14 Pages Posted: 13 Aug 2005
This short essay discusses the Supreme Court's recent decision in Lingle v. Chevron and its potential long-term impact on the Court's regulatory takings doctrine. Lingle involved a narrow (though important) issue of takings law, and on the surface it appears to be a relatively modest case. A deeper look, however, reveals that in its separation of substantive due process and regulatory takings, Lingle has tremendous potential to clarify regulatory takings doctrine. If this potential is fulfilled, Lingle is likely to be far more significant in the long term than Kelo v. City of New London, which has dominated the commentary about the Court's recent takings decisions. Lingle may also have the counter-intuitive effect of helping property-rights advocates (who were the putative losers in the case) by undercutting the precedential value of cases that help the government in takings battles.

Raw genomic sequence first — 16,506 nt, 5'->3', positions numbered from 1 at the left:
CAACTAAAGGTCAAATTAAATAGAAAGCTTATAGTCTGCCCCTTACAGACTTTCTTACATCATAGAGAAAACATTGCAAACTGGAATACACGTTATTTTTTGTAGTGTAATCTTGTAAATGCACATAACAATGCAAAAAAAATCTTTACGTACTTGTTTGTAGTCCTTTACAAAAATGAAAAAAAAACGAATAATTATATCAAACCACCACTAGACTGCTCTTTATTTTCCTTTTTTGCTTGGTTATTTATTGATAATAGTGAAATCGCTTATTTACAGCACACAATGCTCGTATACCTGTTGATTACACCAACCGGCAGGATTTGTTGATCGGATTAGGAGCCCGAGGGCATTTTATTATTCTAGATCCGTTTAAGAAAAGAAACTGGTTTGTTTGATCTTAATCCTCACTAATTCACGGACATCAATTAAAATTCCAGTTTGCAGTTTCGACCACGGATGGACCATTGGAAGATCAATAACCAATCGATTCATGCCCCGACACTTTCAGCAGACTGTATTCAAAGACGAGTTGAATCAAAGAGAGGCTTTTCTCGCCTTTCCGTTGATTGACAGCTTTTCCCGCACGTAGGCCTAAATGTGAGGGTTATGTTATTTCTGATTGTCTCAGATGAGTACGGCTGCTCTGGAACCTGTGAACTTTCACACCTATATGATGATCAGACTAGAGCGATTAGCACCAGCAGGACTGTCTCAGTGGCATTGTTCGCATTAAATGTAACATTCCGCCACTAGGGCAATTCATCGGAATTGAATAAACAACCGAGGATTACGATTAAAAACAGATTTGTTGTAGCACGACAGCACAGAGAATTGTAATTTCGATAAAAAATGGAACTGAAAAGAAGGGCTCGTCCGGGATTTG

Keywords: Lingle, Chevron, Kelo, takings, just compensation, Mahon, substantive due process
JEL Classification: K11
Suggested Citation: Suggested Citation
Barros, D. Benjamin, At Last, Some Clarity: The Potential Long-Term Impact of Lingle v. Chevron and the Separation of Takings and Substantive Due Process. Albany Law Review, Vol. 69, No. 345, 2005. Available at SSRN: https://ssrn.com/abstract=774424